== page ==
Impressively executed scenes like these bring us close to the character. He is a familiar person – gentle, timid, and law-abiding. It’s entirely in character that he decides to stay out of trouble, even when he stands to lose the thing he prizes the most – the playground and all the activities around it – forever.
Ranjan Pramod was on a long hiatus from the film industry after the back to back box-office failure of two films he directed, Photographer and Rose Guitarinaal. But Pramod’s role in Malayalam cinema as a screenwriter can never be written off. In every film he has written, there is always one poignant and lifelike part that bears his impression. Like the scene in Naran where Velayudhan (Mohanlal) is arrested and kept inside the office of the police inspector (Siddique) who realises that this so-called daredevil goon is just an innocent overgrown child. That scene, and not the rest of the film where Velayudhan becomes the village’s saviour, is the core of Naran.
In Rakshadhikari Baiju, that particular moment comes when Baiju and his team, while travelling to a nearby town to play a cricket tournament under lights, run into Baiju’s old friend, Thomas. Thomas is there on a short visit from Germany, where he has settled. The man is dressed in a suit and formal shoes. But he sits down on the playground grass and cheers excitedly for the Kumbalam Brothers.
In this sequence, everyone acts as if no camera is watching, as if they’ve known each other for years. Following that, Baiju and Thomas sit under their favourite tree, waiting for dawn. The subtle somberness in the conversation is both sincere and moving.
Rakshadhikari Baiju is like that good-hearted, well-meaning, funny person we all know, not quite free of society’s racism and sexism.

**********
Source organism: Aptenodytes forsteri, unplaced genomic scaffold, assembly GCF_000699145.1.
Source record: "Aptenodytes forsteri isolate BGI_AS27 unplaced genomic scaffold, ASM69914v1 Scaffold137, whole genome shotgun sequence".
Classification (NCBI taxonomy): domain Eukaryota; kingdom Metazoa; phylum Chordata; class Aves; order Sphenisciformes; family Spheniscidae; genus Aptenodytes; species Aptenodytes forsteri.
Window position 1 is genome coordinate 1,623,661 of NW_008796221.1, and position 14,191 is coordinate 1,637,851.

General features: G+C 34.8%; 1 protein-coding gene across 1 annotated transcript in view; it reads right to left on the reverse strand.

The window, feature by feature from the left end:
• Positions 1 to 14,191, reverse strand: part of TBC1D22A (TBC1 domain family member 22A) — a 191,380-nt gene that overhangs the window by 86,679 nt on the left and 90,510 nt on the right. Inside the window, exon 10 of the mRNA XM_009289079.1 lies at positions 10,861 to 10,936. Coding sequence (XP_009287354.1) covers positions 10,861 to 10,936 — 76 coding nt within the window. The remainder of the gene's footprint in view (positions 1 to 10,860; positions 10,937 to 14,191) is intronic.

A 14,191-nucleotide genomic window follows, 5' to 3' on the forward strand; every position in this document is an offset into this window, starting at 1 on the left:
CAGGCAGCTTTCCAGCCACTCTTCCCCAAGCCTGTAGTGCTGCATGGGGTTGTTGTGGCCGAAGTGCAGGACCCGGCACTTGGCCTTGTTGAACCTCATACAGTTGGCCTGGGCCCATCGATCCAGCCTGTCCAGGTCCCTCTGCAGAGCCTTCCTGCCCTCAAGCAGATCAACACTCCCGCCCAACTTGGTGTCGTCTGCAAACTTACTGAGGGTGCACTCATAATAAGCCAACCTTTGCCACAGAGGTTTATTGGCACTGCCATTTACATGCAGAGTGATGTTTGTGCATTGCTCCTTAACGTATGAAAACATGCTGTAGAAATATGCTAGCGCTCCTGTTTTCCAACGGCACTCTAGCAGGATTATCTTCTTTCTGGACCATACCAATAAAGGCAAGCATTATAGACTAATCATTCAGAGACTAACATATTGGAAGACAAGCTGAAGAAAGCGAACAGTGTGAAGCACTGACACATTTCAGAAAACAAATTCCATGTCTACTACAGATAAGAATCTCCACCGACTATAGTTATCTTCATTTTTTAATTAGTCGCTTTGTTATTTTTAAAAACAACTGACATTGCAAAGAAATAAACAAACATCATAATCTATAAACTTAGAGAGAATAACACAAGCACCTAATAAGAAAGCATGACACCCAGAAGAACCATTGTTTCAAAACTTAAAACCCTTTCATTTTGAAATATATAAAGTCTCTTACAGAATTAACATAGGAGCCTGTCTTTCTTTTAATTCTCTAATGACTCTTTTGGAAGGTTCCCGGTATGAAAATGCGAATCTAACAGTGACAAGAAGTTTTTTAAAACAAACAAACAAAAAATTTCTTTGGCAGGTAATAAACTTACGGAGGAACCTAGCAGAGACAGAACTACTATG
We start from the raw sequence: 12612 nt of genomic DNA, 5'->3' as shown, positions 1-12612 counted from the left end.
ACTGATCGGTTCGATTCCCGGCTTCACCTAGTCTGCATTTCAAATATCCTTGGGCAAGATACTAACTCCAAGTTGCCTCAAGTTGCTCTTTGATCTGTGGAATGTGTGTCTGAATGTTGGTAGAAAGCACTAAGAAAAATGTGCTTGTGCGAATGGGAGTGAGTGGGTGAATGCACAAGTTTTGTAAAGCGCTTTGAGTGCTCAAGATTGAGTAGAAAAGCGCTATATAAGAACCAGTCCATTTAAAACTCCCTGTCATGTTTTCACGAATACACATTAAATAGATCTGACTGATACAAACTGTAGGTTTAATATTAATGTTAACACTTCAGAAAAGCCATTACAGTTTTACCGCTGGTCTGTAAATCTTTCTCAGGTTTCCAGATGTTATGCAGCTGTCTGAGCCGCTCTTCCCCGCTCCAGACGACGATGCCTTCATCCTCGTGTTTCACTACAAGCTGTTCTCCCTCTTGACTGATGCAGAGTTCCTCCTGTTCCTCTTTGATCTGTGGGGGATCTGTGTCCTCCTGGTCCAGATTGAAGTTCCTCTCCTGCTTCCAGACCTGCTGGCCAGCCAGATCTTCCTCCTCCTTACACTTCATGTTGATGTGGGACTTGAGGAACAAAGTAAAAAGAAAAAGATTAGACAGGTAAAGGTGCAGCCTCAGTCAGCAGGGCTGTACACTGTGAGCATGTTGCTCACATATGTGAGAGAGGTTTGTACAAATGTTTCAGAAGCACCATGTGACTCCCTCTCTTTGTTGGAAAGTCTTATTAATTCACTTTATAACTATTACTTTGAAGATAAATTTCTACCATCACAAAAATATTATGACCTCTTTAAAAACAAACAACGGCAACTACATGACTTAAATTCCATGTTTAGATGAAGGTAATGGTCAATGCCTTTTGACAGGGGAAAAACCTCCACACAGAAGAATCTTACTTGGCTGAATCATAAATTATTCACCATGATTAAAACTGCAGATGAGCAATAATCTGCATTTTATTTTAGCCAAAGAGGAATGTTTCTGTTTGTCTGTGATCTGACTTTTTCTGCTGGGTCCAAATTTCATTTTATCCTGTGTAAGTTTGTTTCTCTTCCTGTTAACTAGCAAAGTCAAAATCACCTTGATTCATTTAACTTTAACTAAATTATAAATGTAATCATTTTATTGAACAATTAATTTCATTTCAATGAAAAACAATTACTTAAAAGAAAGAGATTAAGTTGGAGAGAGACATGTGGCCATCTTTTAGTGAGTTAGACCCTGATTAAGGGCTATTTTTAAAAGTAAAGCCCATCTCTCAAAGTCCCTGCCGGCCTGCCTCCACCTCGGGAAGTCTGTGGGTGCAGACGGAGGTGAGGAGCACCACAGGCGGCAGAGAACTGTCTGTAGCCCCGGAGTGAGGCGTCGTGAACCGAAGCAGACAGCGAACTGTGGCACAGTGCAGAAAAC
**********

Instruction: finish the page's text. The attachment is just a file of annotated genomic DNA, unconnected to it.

It has a predominantly male-driven narrative, like Vellimoonga and Anuraga Karikkinvellam. Men have fun with friends, evade or take-up responsibilities as per their wish. The women stay indoors, live under their shadows. Baiju’s wife and teenage daughter resemble characters from ’80s and early ’90s films – they love gold jewellery and clothes, and little else. There’s also a man who constantly complains about being controlled by his wife.
There is Sreekala (Krishna), a dark-skinned plain jane who is head-over-heels in love with Unni (Aju), her neighbour. He rebuffs her advances, even as the whole village takes her side. It could have been a great romantic track. However, it gets reduced to a disappointing affair where the fair-skinned man makes a chirpy young woman feel guilty about her appearance.
And the film is long-drawn, taking its own sweet time to reach the climax, which does make a relevant point. A tighter script would have done wonders for this film.
In spite of its flaws, Rakshadhikari Baiju is a film that deserves to be watched for its sincere portrayal of life and human relationships, the old-fashioned way.